Across the Himalayas, Mountaineers Make Summit Pushes

With a window of calm weather, teams climb into thin air at the top of the world

Just as the teams on Everest are on the move today to take advantage of improving weather patterns across the Himalaya, the climbers on other mountains in the region are hoping to make their summit bids, as well. Many of them have been dealing with high winds for the past few weeks, too, and now that that those winds are dissipating at last, the climbers are eager to begin their ascents.

On Lhotse, most of the teams are following the same pattern as their friends on Everest. You may recall that the the two mountains share the same camps from Base Camp up to Camp 3. From there, the routes diverge, with those heading to the top of Lhotse taking a sharp right as they proceed up to their own Camp 4. High winds have kept that summit out of reach for now, but this weekend it should become accessible. Expect several teams to top out in the next few days.

On Dhaulagiri, Polish climber Pawel Michalski has begun his summit push. After being confined to Base Camp by bad weather, he was certainly eager to get going. He launched his bid on Wednesday, saying that his health and spirits were good. He now expects to summit on either Sunday or Monday (May 20-21) depending on the weather.

On Makalu, the teams are still in Base Camp waiting for the shift in weather to turn in their favor. News of the passing of Alexey Bolotov has reached that mountain, as well, where Don Bowie has written a few brief words about his friend. As we mentioned earlier, Alexey was a very well known and highly respected climber and his death has had an impact on this Himalayan season and will likely continue to do so for seasons to come.

Spaniard Carlos Soria has launched his summit bid on Kangchenjunga. He set out from Base Camp earlier today and will now spend the next few days getting into position to top out. If all goes according to plan, he should summit sometime early next week. If successful, it will be the 72-year-old's 12th 8,000-meter peak.

The Italian team that includes Annalisa Fioretti will set out for the summit of Kangchenjunga today, as well. Their forecasts indicate improving weather all around and they are now eyeing a summit attempt on the 20th, provided things continue to improve. The entire team will be attempting their climb without the use of supplemental oxygen.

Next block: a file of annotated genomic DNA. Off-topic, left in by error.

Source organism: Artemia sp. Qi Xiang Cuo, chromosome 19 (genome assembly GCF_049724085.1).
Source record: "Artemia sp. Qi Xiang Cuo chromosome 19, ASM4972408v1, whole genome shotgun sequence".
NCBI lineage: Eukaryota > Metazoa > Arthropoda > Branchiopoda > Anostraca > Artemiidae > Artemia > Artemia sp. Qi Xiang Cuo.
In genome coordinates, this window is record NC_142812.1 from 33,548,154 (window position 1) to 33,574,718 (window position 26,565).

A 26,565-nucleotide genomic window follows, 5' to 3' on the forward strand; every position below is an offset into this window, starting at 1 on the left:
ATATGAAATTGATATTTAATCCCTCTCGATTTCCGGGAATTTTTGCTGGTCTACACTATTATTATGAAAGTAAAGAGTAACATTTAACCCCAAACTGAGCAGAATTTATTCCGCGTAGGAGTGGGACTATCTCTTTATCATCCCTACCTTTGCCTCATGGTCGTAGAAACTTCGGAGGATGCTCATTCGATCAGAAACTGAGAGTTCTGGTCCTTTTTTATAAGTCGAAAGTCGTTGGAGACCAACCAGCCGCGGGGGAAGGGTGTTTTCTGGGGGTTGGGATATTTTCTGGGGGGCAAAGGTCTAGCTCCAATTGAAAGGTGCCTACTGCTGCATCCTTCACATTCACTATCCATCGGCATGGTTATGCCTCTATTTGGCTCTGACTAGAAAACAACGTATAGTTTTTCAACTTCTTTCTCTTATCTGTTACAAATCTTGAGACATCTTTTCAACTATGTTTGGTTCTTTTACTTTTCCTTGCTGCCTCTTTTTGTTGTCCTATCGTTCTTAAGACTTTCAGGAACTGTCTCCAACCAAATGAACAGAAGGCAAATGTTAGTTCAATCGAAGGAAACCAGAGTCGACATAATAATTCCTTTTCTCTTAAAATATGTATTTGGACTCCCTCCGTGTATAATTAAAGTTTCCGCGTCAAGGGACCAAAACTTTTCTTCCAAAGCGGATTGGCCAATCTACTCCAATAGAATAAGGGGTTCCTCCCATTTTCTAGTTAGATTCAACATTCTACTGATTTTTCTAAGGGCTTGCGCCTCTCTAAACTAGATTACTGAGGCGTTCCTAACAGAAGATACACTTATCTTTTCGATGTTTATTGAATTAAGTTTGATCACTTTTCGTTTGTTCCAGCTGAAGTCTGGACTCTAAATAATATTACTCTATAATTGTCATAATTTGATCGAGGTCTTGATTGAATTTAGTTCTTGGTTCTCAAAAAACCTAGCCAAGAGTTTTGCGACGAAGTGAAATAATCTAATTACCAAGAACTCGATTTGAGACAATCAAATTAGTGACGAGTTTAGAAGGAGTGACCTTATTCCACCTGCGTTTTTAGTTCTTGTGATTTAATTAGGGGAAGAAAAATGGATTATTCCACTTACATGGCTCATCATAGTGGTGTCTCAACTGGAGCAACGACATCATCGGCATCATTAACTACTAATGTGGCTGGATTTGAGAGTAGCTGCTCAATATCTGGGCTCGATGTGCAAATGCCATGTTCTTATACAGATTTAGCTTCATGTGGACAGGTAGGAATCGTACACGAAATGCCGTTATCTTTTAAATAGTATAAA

News of Alexey's death has arrived on this mountain as well, as Oscar Cadiach learned of his fate prior to the launch of his own summit bid. It seems he'll be following a similar path as the others and will look to top out early next week.

There have been no updates from Kenton Cool since he launched his attempt at the Himalayan Triple Header earlier this week. In his last dispatch, Kenton was heading up to Camp 2 on Everest, where he was going to decide which of the summits he would go for first. He hopes to bag Nuptse, Lhotse and Everest, all in one push. The weather was expected to be the deciding factor on whether or not that was possible. We'll just have to wait until he is back in communications range to find out how many—if any—of those summits he actually managed to reach.

Speaking of Nuptse, it seems that the route to the top of that mountain was finally set in place earlier this week and since it sits so close to Everest we can expect summit attempts there this weekend, too. That includes the all-women's team with Bili Bierling that is climbing under the Himex permit.

Finally, ExWeb is reporting that during a summit bid on Shishapangma last week a climber passed away due to HAPE (High Altitude Pulmonary Edema). Apparently the team, which was being led by Thomas Laemmle, were all turned back from the Central Summit due to bad weather. A German member of the group took ill and Thomas elected to stay with him while the others moved down. But after an extended stay at altitude, the team leader began to take ill as well, so the two slowly descended. Thomas showed signs of HAPE, too, but fortunately he received medication and treatment in time. The other climber, who is unnamed in the report, passed away shortly thereafter. Sad news, indeed. Again, condolences to friends and family of the fallen.

This story first appeared on The Adventure Blog.


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